Persisting objects in a database



  • More of a coding philosophy question.

    So I have a bog-standard ASP.Net application. It has complex objects.

    I have a database. It's a regular old MSSQL database.

    I need to persist those objects to the database.

    Every time I've ever done this ever, it's been by calling a stored proc, passing in the ID and values of the object, and doing an INSERT/UPDATE.

    So if I'm persisting Foo { id:int, name:string }, I have:

    stored proc SaveFoo(@id:int, @name:nvarchar(50))
    if exists (select 1 from Foo where id=@id)
    update foo set name=@name where id=@id
    else
    begin
     insert into foo(name) values (@name)
     set @id= lastid()
    end
    select @id as foo_id
    

    As Foo gets more fields, I add a field to the stored proc signature, and the associated insert/updates.

    Is this the best way to do this? I suppose in theory I could serialize the object, send it to the DB as XML (in a single variable), parse it in SQL into field variables.

    I obviously don't want to handroll a "constructed query" (you know sql = "UPDATE " + obj.name + " SET " (foreach field....))

    And I've never felt right about serializing the object and saving the blob to the db, since I can't query anything.

    Any other CRUD philosophies or utilities peeps use?


  • Impossible Mission Players - A

    Aside from using the newer MERGE syntax, seems fine to me I guess. I don't do much data-basing when I can.

    I mean, it beats using 3nF to spaghetti-fi your object...


  • Discourse touched me in a no-no place

    @Lorne-Kates said in Persisting objects in a database:

    And I've never felt right about serializing the object and saving the blob to the db, since I can't query anything.

    The easiest approach is to do exactly that, while keeping an extra copy of the fields you need to query over. If you find you need to keep virtually all the fields for querying, might as well keep 'em all (unless you have the odd one that is better done with a big bad serialized blob). The fields to beware of are the ones that have a big graph of things hanging off the back end; if you don't have any of them, the object will map to a table pretty neatly however you do it.

    The bigger question is whether or not you use a ORM to do the scut work of mapping.



  • Table valued parameters. Microsoft created those specifically to replace serialized or delimited data in a single parameter. You get it set up right, and you can essentially pass a DataTable to an sproc whole-hog. Then you can use set logic and upsert the information like you merge update any two tables.


  • sockdevs

    @BaconBits said in Persisting objects in a database:

    Table valued parameters. Microsoft created those specifically to replace serialized or delimited data in a single parameter. You get it set up right, and you can essentially pass a DataTable to an sproc whole-hog. Then you can use set logic and upsert the information like you merge update any two tables.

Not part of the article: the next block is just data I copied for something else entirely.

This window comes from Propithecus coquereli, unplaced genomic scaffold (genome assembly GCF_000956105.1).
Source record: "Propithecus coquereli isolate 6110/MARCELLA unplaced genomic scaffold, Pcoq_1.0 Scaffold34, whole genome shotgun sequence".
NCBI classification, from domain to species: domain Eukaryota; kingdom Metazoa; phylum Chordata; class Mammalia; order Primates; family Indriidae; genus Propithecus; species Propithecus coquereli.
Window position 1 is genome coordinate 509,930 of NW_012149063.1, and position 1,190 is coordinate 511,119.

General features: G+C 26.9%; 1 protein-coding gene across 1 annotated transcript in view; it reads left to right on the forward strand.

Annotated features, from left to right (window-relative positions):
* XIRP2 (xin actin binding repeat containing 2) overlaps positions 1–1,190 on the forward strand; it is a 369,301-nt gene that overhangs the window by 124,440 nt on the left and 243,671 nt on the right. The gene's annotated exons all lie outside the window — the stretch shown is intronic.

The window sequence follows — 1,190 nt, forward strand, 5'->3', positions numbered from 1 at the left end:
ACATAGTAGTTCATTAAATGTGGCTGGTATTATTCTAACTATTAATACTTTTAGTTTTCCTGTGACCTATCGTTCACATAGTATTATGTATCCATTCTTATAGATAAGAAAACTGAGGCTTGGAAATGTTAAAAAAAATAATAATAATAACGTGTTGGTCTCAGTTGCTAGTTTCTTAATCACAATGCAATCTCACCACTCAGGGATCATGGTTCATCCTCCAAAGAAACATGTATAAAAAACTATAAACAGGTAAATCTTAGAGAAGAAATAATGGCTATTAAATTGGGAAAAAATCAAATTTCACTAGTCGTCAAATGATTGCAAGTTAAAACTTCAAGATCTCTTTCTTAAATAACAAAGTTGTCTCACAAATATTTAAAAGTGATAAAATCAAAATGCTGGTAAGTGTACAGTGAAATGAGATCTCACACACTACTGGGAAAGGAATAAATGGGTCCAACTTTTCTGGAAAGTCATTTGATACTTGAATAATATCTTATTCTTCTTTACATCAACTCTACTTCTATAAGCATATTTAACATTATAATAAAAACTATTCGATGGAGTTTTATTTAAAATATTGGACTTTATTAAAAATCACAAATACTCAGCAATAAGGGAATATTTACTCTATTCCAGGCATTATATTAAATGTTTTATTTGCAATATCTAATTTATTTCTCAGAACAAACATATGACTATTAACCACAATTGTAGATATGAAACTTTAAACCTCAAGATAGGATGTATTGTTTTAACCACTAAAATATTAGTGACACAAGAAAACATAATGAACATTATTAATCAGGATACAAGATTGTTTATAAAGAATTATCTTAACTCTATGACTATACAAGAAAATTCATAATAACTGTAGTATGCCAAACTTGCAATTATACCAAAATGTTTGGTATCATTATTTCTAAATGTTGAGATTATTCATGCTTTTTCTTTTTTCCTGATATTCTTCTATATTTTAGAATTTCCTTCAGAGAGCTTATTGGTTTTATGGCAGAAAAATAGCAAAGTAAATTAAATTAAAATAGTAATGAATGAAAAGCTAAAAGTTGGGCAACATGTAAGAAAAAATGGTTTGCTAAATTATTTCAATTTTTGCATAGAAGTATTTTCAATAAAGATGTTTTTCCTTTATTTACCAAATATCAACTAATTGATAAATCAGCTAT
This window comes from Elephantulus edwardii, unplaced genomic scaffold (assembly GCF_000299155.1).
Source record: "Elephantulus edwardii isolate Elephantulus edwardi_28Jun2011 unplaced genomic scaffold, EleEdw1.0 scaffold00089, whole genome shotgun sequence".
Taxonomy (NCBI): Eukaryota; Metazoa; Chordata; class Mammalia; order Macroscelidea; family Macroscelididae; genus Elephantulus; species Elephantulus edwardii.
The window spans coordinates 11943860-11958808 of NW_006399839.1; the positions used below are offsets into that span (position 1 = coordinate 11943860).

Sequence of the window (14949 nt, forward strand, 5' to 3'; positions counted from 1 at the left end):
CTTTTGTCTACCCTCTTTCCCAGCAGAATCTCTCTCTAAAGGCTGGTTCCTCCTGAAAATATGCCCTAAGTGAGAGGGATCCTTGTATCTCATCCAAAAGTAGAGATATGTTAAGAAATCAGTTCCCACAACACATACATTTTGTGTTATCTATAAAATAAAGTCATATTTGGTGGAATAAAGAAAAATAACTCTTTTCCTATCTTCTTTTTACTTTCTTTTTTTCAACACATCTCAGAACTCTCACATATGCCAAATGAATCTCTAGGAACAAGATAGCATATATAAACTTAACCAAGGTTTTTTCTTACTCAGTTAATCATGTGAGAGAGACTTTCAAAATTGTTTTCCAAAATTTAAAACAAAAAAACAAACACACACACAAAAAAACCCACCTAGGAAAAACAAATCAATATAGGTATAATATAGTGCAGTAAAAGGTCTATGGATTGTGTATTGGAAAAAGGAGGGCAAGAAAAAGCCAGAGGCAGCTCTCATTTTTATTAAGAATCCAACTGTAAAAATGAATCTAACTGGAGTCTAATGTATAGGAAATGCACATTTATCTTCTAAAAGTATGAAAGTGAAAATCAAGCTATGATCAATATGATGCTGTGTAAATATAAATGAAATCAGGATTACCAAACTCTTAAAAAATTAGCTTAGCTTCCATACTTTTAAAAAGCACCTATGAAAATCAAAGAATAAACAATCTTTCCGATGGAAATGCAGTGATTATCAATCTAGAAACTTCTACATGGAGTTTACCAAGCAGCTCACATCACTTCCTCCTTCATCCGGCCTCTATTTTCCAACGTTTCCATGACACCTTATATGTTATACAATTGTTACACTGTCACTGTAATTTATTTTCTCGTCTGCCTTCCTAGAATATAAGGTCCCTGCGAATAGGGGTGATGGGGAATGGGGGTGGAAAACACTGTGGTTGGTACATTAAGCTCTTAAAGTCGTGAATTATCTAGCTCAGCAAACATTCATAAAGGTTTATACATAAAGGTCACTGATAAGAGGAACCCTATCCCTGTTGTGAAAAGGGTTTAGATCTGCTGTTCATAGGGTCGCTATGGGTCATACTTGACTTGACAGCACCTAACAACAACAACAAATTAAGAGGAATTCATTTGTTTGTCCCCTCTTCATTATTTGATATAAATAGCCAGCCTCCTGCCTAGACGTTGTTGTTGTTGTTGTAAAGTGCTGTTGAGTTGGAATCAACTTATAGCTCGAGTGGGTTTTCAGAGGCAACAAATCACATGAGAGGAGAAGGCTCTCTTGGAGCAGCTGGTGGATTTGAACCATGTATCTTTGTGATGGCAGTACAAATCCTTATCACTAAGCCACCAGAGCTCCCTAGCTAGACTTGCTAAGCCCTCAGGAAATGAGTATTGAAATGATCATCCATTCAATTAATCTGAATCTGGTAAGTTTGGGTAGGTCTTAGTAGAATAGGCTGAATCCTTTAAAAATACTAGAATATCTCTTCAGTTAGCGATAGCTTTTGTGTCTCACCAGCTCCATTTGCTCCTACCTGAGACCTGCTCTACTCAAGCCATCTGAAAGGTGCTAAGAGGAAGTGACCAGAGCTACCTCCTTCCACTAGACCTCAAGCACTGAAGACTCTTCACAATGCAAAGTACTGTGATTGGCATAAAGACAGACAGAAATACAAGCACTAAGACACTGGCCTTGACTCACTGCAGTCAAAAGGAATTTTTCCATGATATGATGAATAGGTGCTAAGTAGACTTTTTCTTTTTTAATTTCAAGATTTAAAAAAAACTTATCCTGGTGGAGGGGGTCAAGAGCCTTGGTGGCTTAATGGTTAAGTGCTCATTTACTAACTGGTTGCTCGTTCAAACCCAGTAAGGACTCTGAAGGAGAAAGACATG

hell, you set it up right and your linq to sql or entity framework models class does all that hooking up stuff for you. just fill the object and shove it into a list. pass that list to the method that represents the sproc and it does all the translation for you.


  • Impossible Mission - B

    @BaconBits That looks very interesting.

    Is there any way to access it from native code?



  • I'm not a big fan of ORMs like Entity Framework (I like to call it 'Failwork') as I feel that there's too much magic going on underneath the hood, comes with some limitations that aren't always immediately obvious, has an impact on performance, and it can be pretty painful to investigate or tweak its behaviour when things go titsup.

    However, completely hand rolling CRUD operations isn't really something I like doing either - mapping code is boring to write.

    For those reason, I'm still wanting to give Petapoco a try: http://www.toptensoftware.com/petapoco/


  • Winner of the 2016 Presidential Election

    @AlexMedia said in Persisting objects in a database:

    comes with some limitations that aren't always immediately obvious

    If SQLAlchemy (Python) has any serious limitations, I haven't come across them yet. I've always managed to make it produce the queries I want with little effort.

    ORMs aren't necessarily bad if they're well-designed and don't make too many assumptions. Unfortunately, many of them are quite limited or hard to configure, which is the reason for their bad reputation.



  • @AlexMedia said in Persisting objects in a database:

    I'm not a big fan of ORMs like Entity Framework (I like to call it 'Failwork') as I feel that there's too much magic going on underneath the hood, comes with some limitations that aren't always immediately obvious, has an impact on performance, and it can be pretty painful to investigate or tweak its behaviour when things go titsup.